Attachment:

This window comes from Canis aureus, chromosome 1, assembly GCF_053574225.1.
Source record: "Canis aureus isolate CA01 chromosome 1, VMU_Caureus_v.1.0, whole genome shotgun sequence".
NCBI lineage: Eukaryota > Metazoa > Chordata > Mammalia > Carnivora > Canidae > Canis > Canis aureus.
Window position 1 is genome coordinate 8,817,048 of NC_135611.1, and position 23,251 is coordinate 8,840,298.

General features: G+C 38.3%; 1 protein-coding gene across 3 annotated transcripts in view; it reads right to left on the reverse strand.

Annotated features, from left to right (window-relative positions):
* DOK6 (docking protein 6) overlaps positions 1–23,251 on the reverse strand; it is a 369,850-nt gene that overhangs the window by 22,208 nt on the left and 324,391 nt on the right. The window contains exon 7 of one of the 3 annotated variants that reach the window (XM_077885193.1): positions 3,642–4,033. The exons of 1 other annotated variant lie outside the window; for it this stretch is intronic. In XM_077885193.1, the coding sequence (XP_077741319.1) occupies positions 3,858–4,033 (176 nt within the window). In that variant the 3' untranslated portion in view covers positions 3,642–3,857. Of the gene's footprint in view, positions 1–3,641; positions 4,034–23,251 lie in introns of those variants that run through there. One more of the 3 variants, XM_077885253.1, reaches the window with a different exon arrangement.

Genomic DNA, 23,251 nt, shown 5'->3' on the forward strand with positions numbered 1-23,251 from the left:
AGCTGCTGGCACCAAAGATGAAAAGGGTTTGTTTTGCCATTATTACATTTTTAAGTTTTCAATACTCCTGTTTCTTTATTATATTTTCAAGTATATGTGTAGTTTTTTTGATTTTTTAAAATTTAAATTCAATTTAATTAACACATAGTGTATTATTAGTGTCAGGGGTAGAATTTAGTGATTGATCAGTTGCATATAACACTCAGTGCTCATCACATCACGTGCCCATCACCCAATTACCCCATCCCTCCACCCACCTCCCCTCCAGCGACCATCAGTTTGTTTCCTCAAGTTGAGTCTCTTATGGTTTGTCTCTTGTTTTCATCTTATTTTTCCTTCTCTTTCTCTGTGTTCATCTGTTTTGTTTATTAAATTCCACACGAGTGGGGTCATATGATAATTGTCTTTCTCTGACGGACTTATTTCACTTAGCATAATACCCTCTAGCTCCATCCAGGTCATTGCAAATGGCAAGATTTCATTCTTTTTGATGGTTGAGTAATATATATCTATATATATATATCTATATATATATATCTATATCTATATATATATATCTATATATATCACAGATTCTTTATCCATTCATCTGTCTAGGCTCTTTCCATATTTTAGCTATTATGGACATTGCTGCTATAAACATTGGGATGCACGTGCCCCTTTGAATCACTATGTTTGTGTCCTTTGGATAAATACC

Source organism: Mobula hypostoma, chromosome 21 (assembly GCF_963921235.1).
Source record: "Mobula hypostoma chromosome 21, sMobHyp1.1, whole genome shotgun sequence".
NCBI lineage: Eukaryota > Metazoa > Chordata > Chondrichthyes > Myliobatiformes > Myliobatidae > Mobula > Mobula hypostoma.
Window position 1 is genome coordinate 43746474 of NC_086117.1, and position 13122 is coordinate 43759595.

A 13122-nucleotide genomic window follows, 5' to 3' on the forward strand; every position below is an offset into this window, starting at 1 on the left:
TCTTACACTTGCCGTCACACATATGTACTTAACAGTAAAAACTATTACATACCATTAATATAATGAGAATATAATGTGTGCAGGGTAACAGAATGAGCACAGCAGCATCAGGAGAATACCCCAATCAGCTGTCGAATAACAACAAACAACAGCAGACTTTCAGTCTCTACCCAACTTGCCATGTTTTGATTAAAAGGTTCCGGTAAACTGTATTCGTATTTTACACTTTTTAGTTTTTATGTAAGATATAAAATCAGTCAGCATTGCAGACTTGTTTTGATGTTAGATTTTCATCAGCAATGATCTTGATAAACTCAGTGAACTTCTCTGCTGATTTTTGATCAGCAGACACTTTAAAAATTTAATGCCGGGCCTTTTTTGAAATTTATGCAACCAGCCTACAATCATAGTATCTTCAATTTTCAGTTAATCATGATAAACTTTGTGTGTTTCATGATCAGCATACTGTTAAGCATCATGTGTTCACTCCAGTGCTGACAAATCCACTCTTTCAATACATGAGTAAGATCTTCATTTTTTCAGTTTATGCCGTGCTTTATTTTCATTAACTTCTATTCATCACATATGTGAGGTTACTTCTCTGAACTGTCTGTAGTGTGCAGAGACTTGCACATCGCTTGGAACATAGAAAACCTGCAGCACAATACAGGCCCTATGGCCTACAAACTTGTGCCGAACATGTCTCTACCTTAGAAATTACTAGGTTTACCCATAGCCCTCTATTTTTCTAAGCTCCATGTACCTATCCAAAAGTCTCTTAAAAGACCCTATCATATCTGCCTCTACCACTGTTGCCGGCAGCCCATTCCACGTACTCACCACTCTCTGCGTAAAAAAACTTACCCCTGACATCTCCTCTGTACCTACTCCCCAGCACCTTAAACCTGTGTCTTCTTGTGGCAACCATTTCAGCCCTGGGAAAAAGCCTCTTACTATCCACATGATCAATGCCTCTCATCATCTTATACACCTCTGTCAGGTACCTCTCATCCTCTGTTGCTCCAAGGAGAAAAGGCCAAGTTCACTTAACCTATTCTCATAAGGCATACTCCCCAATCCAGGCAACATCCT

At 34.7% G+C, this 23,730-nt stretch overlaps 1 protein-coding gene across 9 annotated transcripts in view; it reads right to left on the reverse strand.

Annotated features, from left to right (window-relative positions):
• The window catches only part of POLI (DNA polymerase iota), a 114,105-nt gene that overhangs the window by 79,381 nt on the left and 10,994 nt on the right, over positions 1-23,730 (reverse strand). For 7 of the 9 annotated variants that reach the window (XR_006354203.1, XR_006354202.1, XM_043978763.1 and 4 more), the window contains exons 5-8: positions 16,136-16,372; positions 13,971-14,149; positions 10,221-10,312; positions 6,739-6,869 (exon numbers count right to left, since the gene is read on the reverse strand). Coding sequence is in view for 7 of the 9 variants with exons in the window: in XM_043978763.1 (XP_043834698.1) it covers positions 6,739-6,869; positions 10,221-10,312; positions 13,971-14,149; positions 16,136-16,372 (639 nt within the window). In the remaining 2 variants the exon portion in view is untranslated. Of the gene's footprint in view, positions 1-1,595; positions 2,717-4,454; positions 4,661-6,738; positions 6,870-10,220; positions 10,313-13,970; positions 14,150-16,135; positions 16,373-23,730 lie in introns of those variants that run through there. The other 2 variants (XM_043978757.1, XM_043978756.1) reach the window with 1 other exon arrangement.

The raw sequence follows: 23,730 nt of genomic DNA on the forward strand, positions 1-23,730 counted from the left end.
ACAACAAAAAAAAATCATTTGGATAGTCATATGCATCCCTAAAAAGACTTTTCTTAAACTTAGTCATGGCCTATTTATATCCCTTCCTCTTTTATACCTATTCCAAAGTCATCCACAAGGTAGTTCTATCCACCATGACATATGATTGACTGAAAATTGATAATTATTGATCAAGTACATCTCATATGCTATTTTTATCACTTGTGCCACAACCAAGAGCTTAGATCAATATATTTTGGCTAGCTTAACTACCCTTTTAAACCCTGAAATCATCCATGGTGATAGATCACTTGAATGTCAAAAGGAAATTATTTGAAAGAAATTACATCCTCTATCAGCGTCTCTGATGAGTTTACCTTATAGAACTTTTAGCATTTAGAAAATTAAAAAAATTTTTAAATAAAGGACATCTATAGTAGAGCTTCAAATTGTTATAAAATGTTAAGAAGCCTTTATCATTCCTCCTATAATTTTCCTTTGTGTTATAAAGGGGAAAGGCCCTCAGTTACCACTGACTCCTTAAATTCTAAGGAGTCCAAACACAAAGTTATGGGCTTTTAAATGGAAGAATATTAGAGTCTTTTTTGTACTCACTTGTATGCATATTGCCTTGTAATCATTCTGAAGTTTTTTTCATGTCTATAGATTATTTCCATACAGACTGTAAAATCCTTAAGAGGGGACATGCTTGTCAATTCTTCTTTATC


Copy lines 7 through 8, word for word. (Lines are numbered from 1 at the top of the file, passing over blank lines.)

* DOK6 (docking protein 6) overlaps positions 1–23,251 on the reverse strand; it is a 369,850-nt gene that overhangs the window by 22,208 nt on the left and 324,391 nt on the right. The window contains exon 7 of one of the 3 annotated variants that reach the window (XM_077885193.1): positions 3,642–4,033. The exons of 1 other annotated variant lie outside the window; for it this stretch is intronic. In XM_077885193.1, the coding sequence (XP_077741319.1) occupies positions 3,858–4,033 (176 nt within the window). In that variant the 3' untranslated portion in view covers positions 3,642–3,857. Of the gene's footprint in view, positions 1–3,641; positions 4,034–23,251 lie in introns of those variants that run through there. One more of the 3 variants, XM_077885253.1, reaches the window with a different exon arrangement.

Genomic DNA, 23,251 nt, shown 5'->3' on the forward strand with positions numbered 1-23,251 from the left: